Actually, it is already. In Monday’s April 29 USA Today, Botox was reported No. 1 U.S. cosmetic treatment, with 1.6 million of the 8.5 million procedures, according to the American Society for Aesthetic Plastic Surgery. The growth rate of Botox has been-46 percent last year, 2,356 percent since 1997.
“Allergan, the company who makes Botox, did close to $400 million in off-label use of the drug,” says Hassanali, “meaning uses not FDA approved, like cosmetics purposes. Now that it’s been approved it will probably skyrocket.” 
With FDA approval word is that Botox manufacturer Allergan will launch a $50 million print and television advertising campaign through ad agency Grey Worldwide. But the national media attention already given to Botox has been instrumental in getting the word out. The New York Times, USA Today, CNN, FOX, and every major network has been talking about Botox. 
“A couple of weeks before the Oscars, says Hassanali, “all the networks were talking about it. Which movie stars were using Botox or who was planning on using it. They were interviewing producers and directors who were complaining about the overuse of Botox among the stars. They felt that Botox was impairing actors’ abilities to express themselves because it reduced the degree of certain facial expressions. like frowning. And the emotions they want their actors to display on screen was being limited by the slight paralysis from Botox.”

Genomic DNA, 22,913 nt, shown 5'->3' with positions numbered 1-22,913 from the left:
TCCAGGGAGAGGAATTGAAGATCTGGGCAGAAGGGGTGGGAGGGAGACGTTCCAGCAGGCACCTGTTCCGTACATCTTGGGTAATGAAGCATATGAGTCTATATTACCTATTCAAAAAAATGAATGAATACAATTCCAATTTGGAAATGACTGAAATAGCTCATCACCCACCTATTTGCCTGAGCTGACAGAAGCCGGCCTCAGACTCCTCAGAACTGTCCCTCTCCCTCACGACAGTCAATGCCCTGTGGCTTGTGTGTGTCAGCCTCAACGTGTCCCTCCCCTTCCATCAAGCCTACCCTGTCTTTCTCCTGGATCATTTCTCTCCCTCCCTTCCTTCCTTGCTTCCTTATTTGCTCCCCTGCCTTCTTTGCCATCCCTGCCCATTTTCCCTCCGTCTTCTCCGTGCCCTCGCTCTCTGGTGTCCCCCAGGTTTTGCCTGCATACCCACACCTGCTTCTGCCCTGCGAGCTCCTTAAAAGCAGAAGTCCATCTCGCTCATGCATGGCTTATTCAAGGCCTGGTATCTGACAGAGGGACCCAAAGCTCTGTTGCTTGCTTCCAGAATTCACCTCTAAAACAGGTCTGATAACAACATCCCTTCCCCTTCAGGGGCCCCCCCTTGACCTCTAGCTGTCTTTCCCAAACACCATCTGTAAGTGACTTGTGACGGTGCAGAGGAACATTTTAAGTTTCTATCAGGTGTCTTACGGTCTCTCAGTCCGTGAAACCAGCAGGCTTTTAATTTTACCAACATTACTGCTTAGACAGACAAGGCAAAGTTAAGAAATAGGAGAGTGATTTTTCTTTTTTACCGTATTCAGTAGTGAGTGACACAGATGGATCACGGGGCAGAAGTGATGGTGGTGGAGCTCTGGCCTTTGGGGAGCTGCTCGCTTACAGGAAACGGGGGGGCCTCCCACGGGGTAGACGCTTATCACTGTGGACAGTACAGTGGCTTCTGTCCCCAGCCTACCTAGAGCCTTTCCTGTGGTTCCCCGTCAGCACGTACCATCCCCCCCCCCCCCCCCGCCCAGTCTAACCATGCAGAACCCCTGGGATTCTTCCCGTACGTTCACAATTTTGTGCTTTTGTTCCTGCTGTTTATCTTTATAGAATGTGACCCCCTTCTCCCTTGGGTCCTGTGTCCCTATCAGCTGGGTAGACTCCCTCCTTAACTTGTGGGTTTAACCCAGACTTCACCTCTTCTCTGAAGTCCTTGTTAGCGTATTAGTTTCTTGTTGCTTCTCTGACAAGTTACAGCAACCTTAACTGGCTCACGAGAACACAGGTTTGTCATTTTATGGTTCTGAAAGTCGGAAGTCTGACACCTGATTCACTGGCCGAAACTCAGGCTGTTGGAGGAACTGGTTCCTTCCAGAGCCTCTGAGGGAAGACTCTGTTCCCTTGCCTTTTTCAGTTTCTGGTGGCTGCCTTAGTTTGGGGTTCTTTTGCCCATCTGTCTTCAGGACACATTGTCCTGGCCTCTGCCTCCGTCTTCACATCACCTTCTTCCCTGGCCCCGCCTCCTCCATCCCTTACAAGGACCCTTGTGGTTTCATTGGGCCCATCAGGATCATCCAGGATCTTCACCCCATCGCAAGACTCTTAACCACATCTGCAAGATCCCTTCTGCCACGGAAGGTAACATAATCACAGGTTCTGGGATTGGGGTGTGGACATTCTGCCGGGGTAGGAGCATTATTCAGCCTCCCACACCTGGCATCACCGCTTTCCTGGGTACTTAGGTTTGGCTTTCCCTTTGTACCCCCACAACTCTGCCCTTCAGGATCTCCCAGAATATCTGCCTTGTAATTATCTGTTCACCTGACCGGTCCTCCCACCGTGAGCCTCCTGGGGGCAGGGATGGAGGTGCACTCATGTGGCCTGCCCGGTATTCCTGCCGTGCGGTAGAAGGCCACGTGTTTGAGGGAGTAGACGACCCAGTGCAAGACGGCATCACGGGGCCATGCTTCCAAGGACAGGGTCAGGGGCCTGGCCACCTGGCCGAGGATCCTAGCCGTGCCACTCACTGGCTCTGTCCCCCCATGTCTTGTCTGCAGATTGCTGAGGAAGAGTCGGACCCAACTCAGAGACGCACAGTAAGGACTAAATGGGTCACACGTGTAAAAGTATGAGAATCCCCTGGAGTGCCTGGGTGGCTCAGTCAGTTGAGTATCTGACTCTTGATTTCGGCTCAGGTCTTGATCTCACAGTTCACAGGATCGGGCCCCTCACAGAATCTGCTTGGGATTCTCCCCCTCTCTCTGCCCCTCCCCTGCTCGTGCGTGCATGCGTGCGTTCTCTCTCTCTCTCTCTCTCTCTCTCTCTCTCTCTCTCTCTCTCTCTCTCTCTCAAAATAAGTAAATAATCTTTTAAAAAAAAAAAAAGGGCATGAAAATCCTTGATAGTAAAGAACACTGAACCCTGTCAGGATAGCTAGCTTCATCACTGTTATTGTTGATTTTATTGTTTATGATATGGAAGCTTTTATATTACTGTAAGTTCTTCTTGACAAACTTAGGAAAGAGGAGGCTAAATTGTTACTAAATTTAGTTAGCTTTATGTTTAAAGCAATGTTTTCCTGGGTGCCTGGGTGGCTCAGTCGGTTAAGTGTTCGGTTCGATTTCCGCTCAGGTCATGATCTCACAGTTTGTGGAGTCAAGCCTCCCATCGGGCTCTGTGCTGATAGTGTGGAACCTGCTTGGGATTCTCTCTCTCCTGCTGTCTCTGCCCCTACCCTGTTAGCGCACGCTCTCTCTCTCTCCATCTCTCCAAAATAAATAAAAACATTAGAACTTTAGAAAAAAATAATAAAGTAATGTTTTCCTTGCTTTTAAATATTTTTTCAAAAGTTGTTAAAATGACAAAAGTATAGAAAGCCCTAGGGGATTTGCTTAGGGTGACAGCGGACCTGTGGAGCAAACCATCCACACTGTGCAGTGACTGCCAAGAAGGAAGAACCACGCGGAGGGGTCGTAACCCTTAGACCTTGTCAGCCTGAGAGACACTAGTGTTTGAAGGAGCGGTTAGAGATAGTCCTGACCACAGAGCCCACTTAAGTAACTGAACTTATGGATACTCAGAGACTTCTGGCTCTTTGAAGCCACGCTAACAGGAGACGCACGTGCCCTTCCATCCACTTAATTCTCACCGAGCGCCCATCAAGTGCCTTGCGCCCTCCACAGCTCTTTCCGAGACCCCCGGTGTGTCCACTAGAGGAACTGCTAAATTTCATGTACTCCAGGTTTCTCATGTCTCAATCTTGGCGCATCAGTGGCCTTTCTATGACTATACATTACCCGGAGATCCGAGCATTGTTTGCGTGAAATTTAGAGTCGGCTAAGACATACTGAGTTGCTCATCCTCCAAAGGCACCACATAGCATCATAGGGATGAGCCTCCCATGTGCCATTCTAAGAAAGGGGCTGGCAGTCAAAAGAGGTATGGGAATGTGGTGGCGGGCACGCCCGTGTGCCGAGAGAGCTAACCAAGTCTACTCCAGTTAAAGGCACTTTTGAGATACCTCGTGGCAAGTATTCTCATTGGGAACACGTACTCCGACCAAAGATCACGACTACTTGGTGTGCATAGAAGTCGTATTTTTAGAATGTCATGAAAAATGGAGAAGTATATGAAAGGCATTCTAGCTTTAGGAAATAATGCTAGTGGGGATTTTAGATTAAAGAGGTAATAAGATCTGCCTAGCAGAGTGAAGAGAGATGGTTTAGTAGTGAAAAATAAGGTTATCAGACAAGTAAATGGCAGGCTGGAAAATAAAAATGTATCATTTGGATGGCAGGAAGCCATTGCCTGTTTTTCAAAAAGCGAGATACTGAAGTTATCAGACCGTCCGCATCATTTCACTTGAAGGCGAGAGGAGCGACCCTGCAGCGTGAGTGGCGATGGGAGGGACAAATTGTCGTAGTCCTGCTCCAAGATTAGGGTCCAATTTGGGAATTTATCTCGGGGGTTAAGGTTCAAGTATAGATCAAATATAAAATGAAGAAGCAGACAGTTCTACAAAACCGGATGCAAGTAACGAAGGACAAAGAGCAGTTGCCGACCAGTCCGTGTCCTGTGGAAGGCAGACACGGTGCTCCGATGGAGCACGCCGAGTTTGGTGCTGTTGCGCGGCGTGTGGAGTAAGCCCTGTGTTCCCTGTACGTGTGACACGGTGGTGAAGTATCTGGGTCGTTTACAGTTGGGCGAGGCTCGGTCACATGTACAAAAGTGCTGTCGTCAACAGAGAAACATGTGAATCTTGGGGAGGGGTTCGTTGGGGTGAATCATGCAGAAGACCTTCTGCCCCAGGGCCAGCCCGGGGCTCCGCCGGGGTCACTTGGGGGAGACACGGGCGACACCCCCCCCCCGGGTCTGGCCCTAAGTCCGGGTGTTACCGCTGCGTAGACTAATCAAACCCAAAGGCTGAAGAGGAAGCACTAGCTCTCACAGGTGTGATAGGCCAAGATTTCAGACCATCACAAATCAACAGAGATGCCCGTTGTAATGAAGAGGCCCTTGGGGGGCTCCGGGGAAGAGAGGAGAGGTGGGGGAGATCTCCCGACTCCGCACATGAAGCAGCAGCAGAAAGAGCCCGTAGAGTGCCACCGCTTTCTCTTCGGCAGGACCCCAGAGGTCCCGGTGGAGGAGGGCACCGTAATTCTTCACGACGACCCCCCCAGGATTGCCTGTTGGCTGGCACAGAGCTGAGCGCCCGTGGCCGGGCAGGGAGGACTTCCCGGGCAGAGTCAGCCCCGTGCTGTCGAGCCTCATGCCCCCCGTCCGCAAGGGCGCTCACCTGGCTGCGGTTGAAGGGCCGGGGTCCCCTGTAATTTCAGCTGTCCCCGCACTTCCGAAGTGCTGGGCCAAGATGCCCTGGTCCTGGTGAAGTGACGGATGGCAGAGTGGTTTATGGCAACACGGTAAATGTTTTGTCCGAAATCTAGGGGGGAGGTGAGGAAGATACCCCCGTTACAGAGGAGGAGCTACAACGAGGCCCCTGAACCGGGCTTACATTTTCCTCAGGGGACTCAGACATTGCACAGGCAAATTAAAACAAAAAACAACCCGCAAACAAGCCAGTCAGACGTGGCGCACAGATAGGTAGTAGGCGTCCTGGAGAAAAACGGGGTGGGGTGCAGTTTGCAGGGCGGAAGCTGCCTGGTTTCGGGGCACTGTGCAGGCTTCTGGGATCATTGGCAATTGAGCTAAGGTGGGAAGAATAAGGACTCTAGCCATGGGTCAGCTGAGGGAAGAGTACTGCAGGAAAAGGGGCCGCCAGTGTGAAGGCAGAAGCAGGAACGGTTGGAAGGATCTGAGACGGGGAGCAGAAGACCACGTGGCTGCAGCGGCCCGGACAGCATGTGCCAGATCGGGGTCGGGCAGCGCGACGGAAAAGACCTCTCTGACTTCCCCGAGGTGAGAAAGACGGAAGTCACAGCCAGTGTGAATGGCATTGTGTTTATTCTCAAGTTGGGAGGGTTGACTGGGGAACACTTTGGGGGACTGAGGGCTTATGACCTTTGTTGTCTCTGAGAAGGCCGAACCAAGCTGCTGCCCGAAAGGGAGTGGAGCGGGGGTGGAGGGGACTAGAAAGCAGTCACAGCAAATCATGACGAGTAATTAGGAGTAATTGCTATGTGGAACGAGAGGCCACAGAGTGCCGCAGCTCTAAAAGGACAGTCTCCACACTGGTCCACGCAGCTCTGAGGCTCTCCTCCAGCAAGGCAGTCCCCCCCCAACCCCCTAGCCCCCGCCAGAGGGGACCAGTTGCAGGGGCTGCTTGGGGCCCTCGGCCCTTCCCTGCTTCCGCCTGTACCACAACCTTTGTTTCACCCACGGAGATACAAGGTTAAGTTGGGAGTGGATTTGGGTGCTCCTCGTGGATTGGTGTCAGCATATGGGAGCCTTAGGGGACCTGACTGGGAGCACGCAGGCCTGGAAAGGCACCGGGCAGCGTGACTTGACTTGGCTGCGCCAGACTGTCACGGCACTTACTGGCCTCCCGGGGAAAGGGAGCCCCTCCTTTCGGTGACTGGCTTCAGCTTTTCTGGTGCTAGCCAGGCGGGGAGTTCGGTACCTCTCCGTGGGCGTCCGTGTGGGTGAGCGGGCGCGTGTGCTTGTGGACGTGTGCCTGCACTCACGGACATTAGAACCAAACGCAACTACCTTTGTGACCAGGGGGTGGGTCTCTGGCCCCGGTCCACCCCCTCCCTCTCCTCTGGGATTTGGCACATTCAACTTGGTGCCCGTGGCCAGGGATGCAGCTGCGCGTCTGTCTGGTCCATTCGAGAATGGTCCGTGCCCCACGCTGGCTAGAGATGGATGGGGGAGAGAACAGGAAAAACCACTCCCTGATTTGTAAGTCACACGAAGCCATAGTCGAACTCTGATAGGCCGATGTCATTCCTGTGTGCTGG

Television actors are jumping on board, as well. The desirable demographics that major networks battle over are the under-30. Consequently, several network shows feature characters without a trace of the tiny wrinkles that begin to appear around, say, age 32. Many television actors are hitting the Botox before they even turn 30, so that they can maintain their 20s look as long as possible. Hassanali’s youngest Botox patient is only 28. 
But as Dr. Hassanali has pointed out, producers and directors are complaining at the cost to facial expression. Martin Scorsese has complained bitterly about the increasing use of Botox in the entertainment industry. And Robert Redford is also on the record as saying that women who use plastic surgery to smooth out their wrinkles “end up looking body-snatched.” 
Indeed, a New York Times Botox article in February said the drug has made it “rare in certain social enclaves to see a woman over the age of 35 with the ability to look angry.” 
According to Hassanali, the percentage of loss of expression is different with each case. “It depends on the severity of the problem,” he says. “If somebody has minor lines, after one treatment you’ll see a significant improvement. Somone who has significant lines on their face, it may take several sessions to get resolution of those lines. Certainly with even one session you’ll see improvement, but you’ll notice right away that you’re not able to frown as severely because those frown muscles have been somewhat immobilized. But then what happens over time is that because you’re not able to use that frown muscle it gradually atrophies. And as that muscle beneath your skin softens up, the lines on your face, which are above the muscle, begin to flatten out and disappear.